Football, Faith and Scotland…

Who was it that said something like ‘Football is not life and death- it is more important than that’?

World cup mania is upon us. All over the world ordinary people are seized by a kind of quasi-religious madness. National flags are being festooned on cars and out of a million bedroom windows.

Apart from Scotland it seems. Here the national tone is driven by the fact that our national team did not qualify for the competition- through perennial inconsistency and an ability to snatch defeat from the brink of victory.

But the other overwhelming feature that dominates Scottish football is sectarianism. It is only possible to worship our team if we hate our main rival. And hate has a full spectrum- from a kind of fixed sneering prejudice right through to outright nasty violence and murder.

At club level, this has become mingled in with religion in an overt way- the Rangers/Celtic Protestant/Catholic stuff, which is a shameful stain on both football and faith.

At national level, this same process can be seen in the vitriol reserved for that old enemy- England. It is an instinctive, self perpetuating and self sustaining reaction- constantly re-enforced by repetition and peer pressure and sanctioned by school teachers, politicians and ministers of religion.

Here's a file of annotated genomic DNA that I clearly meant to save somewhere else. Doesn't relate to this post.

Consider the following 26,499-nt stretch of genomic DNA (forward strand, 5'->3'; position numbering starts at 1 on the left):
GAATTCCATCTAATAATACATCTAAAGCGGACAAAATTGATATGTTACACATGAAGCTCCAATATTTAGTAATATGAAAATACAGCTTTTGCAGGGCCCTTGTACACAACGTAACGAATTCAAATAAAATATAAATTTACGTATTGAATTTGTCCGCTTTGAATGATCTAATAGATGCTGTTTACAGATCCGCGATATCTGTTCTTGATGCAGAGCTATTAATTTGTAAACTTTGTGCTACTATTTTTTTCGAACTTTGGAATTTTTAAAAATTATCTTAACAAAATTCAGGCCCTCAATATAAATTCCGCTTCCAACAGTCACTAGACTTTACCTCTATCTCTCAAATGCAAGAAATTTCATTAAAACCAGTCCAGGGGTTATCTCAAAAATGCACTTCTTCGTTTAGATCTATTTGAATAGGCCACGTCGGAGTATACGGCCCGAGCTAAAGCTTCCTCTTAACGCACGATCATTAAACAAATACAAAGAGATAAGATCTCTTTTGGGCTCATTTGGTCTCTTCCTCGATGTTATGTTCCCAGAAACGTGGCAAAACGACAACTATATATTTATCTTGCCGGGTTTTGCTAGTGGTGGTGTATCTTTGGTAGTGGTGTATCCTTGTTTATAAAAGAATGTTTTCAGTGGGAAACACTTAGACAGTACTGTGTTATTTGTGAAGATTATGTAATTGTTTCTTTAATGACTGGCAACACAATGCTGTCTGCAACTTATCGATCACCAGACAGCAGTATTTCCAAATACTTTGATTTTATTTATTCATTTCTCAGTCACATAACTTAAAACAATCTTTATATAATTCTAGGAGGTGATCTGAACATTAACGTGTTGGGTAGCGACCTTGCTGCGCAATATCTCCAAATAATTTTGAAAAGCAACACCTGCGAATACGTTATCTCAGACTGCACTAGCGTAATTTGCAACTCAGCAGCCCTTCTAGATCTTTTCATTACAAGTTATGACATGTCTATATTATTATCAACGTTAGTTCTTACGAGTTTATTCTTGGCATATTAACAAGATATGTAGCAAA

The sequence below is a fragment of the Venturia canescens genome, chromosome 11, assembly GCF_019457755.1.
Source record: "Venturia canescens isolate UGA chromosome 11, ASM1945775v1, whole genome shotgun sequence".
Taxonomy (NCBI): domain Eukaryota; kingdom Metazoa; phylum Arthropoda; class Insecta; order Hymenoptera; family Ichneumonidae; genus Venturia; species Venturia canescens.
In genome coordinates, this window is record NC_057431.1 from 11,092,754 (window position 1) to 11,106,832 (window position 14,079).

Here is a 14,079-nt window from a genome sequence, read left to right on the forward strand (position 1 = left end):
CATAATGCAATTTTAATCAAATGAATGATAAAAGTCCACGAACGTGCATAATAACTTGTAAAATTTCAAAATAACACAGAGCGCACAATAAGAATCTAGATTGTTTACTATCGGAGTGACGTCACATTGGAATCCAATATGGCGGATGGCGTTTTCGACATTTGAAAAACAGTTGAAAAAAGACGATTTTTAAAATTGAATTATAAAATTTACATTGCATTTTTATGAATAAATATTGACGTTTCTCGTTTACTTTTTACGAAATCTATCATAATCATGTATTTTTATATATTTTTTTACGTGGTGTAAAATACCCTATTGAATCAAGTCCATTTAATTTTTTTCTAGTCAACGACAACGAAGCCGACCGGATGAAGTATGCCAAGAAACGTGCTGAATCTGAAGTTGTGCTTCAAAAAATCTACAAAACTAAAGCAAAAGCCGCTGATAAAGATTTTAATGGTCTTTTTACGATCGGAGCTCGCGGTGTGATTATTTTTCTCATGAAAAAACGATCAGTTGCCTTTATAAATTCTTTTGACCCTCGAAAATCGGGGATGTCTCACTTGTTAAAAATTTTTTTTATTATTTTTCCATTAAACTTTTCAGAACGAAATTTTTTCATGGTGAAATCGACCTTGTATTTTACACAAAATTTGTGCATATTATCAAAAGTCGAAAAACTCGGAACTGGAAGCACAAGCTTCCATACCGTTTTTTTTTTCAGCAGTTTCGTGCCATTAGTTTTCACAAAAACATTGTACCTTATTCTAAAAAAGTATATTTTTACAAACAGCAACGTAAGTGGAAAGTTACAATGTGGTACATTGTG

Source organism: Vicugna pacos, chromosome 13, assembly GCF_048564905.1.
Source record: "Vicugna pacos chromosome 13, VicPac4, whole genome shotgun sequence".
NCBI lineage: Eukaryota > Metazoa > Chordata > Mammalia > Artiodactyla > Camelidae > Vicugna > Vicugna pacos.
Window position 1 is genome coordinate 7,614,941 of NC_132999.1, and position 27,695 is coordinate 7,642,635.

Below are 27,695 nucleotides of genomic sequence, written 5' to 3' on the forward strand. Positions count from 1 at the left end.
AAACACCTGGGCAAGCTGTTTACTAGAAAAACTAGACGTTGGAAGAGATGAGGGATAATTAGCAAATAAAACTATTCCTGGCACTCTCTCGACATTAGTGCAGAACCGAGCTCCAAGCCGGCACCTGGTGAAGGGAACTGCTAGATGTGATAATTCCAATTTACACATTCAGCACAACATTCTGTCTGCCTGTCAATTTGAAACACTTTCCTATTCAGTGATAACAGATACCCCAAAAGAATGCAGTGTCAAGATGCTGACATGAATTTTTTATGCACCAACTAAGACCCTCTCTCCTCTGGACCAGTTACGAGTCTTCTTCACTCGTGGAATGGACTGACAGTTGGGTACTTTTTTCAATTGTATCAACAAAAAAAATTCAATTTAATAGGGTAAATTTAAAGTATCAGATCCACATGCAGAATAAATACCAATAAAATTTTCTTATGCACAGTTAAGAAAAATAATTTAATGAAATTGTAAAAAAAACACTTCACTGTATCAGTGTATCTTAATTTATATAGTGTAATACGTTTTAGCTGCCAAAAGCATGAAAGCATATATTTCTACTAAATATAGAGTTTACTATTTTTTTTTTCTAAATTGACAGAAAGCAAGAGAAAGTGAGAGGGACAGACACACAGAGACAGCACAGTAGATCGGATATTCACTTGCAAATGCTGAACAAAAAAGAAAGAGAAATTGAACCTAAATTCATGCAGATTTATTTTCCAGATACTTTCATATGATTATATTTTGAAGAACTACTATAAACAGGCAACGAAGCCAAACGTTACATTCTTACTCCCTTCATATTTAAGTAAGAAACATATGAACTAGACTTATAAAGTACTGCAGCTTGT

Of course, this is not just a Scottish phenomenon. After all, most great religious movements require the dual polarity of good and evil to drive passion and zeal. However, there is something particular Scottish about its application. It has becomes mixed with a thousand years conflict, of wounds both felt and dealt and of a kind of selective history that nurtures old enmity and perpetuates the possibility of more blood being spilt in the future. Is it possible that football has allowed us to ritualise these divisions in our national make up? Has it become a vehicle for the passing down of prejudice to the next generations?

Does this matter? Well I think it does. I believe that we Christians are called to bring blessing and healing to our communities- to be the embodiment, the  demonstration and the very channels of peace.